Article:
Insights from Virginia: Increasing oral health care access and usage during pregnancy

By the CDHP team

Sarah Bedard Holland, CEO,
Virginia Oral Health Coalition

This post was authored by Sarah Bedard Holland, CEO, Virginia Oral Health Coalition.

In its new issue brief, “Oral Health’s Unanswered Questions: Oral Health During Pregnancy,” the Children’s Dental Health Project (CDHP) shines a light on the benefits of oral health care during pregnancy. At the Virginia Oral Health Coalition, we’ve had the opportunity to work across our Commonwealth to address the issues CDHP highlights through education and outreach to patients and providers. There’s still work to do, and organizations like CDHP are helping us ensure everyone has access to oral health care. 

Our work in Virginia: promoting education and integration

In Virginia, a comprehensive dental benefit for pregnant women enrolled in Medicaid began in 2015. Since then, we have been working to ensure all women are able to use the benefit through: 

Sharing evidence-based resources

We’ve worked with partners across the state to arm dentists, OB-GYNs, and their teams with the educational tools and resources need to promote the safety and importance of oral health care during pregnancy. We offer Virginia-specific trainings, both on our website and in person. We provide online access to patient education materials and curate provider education resources on our website to ensure providers and health workers have the resources needed to help pregnant women understand their dental benefit and the importance of using it. 

As the CDHP brief points out, the limited window of coverage creates challenges. In Virginia, many dentists worry they won’t be able to finish a treatment plan before a pregnant woman’s dental benefit ends.

Creating integrated approaches to care

Pregnant women can have a number of touch points with health care providers, from OB-GYNs to home health visitors or community health workers. To increase awareness of the importance of oral health care during pregnancy, we’ve worked with health providers to create materials for them to share with pregnant patients. These materials not only discuss the importance of oral health care, they include information on the Medicaid benefit along with details on providers that accept Medicaid patients. Through these materials, we make sure any member of the health care team can share with pregnant women the information they need on oral health.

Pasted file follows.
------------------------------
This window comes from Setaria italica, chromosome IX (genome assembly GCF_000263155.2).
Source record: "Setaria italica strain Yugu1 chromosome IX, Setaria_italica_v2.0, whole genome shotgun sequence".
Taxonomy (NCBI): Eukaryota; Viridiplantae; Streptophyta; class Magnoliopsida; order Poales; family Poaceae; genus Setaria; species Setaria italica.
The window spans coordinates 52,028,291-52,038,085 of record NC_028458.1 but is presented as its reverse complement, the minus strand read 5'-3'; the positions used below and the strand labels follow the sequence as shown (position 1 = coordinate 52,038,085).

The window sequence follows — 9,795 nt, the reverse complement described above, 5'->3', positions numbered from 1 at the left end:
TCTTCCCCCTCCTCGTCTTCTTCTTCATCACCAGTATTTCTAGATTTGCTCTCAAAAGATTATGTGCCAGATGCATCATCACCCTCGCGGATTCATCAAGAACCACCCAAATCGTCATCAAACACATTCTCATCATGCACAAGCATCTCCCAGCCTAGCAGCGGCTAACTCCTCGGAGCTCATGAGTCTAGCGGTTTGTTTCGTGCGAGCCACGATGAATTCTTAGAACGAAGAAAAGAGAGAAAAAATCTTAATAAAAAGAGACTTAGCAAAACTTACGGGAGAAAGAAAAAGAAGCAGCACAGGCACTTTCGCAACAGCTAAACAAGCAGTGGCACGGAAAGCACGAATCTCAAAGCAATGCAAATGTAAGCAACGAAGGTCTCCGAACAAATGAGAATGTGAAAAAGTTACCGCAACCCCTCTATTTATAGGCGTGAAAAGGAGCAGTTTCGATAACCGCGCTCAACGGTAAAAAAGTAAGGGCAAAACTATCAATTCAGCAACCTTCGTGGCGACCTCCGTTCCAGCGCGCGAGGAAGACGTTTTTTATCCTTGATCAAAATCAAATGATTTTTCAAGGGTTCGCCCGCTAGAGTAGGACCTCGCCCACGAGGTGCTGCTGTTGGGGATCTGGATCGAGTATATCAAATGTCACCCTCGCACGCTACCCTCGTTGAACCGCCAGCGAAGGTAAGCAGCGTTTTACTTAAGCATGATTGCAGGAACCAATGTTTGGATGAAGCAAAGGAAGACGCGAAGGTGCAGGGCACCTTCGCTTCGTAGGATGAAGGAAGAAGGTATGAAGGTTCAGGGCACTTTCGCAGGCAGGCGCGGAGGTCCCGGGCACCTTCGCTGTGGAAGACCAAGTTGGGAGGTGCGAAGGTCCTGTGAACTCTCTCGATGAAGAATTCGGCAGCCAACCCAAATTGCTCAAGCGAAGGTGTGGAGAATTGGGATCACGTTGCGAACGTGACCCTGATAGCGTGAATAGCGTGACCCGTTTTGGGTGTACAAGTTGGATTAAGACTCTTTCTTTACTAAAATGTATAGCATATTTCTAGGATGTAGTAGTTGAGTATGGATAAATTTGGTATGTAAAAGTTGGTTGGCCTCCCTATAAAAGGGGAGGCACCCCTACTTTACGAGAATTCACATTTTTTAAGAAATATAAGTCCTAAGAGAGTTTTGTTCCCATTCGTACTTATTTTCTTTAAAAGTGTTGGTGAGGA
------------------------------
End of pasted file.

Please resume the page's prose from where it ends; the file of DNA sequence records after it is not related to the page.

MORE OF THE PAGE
What comes next for oral health access in Virginia?

Offering a dental benefit for pregnant women enrolled in Medicaid in Virginia was the first step, but there’s more work to do. As our Oral Health Report Card found, 44% of pregnant women in Virginia had at least one dental visit during pregnancy. To increase that rate of visits, we are continuing to work to: 

Promote legislative initiatives that encourage education on oral health during pregnancy

In Virginia, there are still opportunities to expand access to oral health care through legislation. To increase the number of community health workers, who are key to reaching underserved populations, our state legislators are working towards codifying a certification process. And while pregnant women receive a dental benefit through Medicaid, all other adults in Virginia do not. As the CDHP brief points out, the limited window of coverage creates challenges. In Virginia, many dentists worry they won’t be able to finish a treatment plan before a pregnant woman’s dental benefit ends. By adding a comprehensive dental benefit for all adults in Virginia’s Medicaid program, we can ensure women have the opportunity for good oral health prior to conception, and that there is not a cut-off for dental treatment.

Leveraging data to increase oral health care during pregnancy 

In Virginia, we have access to a wide array of statewide data through the Pregnancy Risk Assessment Monitoring System (PRAMS) and other measuring tools. The Coalition will continue to work with the Virginia Department of Health and our partners to ensure our partners are able to use these data sources to create the programs and policies across the state that promote access to oral health services.  

With the help of organizations like CDHP that are raising awareness of the gaps in oral health care access, we can ensure everyone not only has access to oral health care but uses it to its full potential.

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